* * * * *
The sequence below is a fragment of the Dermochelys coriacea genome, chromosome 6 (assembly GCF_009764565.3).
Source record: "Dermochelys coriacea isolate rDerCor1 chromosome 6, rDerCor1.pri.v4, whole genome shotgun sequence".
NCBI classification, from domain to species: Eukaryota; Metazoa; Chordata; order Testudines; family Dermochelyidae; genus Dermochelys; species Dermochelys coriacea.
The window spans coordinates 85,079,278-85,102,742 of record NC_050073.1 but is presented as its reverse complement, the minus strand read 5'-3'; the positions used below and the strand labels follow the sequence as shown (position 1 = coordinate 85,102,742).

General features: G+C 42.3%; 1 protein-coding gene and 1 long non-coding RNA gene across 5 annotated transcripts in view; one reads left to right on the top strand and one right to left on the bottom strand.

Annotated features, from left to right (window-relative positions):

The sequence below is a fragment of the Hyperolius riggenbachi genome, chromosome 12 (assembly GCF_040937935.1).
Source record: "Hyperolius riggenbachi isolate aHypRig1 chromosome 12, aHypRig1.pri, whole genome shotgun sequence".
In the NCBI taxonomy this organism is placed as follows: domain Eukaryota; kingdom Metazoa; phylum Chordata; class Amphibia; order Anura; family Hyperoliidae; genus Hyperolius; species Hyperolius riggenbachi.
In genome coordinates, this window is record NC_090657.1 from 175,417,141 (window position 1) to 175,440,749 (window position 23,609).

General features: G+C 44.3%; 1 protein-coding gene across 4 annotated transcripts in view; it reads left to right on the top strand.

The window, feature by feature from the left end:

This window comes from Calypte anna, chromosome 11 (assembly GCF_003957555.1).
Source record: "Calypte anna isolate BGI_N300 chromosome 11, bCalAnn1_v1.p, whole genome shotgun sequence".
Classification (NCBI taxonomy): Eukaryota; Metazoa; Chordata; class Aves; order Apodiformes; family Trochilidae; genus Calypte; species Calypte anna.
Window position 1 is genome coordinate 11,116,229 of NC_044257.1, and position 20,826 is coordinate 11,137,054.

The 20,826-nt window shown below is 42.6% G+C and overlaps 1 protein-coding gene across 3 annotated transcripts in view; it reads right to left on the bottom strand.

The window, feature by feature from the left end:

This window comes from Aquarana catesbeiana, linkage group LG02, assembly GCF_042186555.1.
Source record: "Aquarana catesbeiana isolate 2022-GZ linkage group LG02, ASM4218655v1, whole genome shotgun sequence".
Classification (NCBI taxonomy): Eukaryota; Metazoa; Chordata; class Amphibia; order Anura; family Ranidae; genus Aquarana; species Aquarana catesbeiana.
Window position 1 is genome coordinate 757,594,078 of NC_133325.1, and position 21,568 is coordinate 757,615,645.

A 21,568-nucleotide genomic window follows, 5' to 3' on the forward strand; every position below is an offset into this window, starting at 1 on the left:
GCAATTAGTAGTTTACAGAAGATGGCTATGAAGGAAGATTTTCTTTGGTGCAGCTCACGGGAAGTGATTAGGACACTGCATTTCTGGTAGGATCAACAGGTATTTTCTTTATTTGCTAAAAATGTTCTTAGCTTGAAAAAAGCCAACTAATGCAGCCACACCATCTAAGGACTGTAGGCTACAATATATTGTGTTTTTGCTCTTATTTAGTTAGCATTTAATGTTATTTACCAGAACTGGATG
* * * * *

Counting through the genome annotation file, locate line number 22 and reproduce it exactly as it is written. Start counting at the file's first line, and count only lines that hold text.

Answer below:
Window position 1 is genome coordinate 757,594,078 of NC_133325.1, and position 21,568 is coordinate 757,615,645.